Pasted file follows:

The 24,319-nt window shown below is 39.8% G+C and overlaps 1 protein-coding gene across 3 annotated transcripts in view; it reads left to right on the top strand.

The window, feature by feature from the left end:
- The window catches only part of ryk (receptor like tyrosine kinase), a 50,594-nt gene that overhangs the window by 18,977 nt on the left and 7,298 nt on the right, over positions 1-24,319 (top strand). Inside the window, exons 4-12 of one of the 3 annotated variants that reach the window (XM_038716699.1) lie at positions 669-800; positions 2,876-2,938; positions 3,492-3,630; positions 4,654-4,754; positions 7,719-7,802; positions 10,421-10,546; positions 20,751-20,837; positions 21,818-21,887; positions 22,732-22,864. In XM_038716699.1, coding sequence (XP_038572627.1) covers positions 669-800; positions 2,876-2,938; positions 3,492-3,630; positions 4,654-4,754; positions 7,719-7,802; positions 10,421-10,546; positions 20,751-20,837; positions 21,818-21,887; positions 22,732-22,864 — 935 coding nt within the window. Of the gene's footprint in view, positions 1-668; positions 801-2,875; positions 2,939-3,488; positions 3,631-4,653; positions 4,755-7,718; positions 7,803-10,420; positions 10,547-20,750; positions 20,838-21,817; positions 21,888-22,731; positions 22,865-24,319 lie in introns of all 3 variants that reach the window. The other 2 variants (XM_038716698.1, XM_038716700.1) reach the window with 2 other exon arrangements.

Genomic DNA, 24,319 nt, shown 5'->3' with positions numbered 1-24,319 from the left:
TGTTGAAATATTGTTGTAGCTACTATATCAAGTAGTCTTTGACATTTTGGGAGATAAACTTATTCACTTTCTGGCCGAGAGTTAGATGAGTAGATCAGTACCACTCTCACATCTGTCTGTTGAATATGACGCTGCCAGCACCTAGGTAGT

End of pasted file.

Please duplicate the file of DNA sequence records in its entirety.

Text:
The 24,319-nt window shown below is 39.8% G+C and overlaps 1 protein-coding gene across 3 annotated transcripts in view; it reads left to right on the top strand.

The window, feature by feature from the left end:
- The window catches only part of ryk (receptor like tyrosine kinase), a 50,594-nt gene that overhangs the window by 18,977 nt on the left and 7,298 nt on the right, over positions 1-24,319 (top strand). Inside the window, exons 4-12 of one of the 3 annotated variants that reach the window (XM_038716699.1) lie at positions 669-800; positions 2,876-2,938; positions 3,492-3,630; positions 4,654-4,754; positions 7,719-7,802; positions 10,421-10,546; positions 20,751-20,837; positions 21,818-21,887; positions 22,732-22,864. In XM_038716699.1, coding sequence (XP_038572627.1) covers positions 669-800; positions 2,876-2,938; positions 3,492-3,630; positions 4,654-4,754; positions 7,719-7,802; positions 10,421-10,546; positions 20,751-20,837; positions 21,818-21,887; positions 22,732-22,864 — 935 coding nt within the window. Of the gene's footprint in view, positions 1-668; positions 801-2,875; positions 2,939-3,488; positions 3,631-4,653; positions 4,755-7,718; positions 7,803-10,420; positions 10,547-20,750; positions 20,838-21,817; positions 21,888-22,731; positions 22,865-24,319 lie in introns of all 3 variants that reach the window. The other 2 variants (XM_038716698.1, XM_038716700.1) reach the window with 2 other exon arrangements.

Genomic DNA, 24,319 nt, shown 5'->3' with positions numbered 1-24,319 from the left:
TGTTGAAATATTGTTGTAGCTACTATATCAAGTAGTCTTTGACATTTTGGGAGATAAACTTATTCACTTTCTGGCCGAGAGTTAGATGAGTAGATCAGTACCACTCTCACATCTGTCTGTTGAATATGACGCTGCCAGCACCTAGGTAGT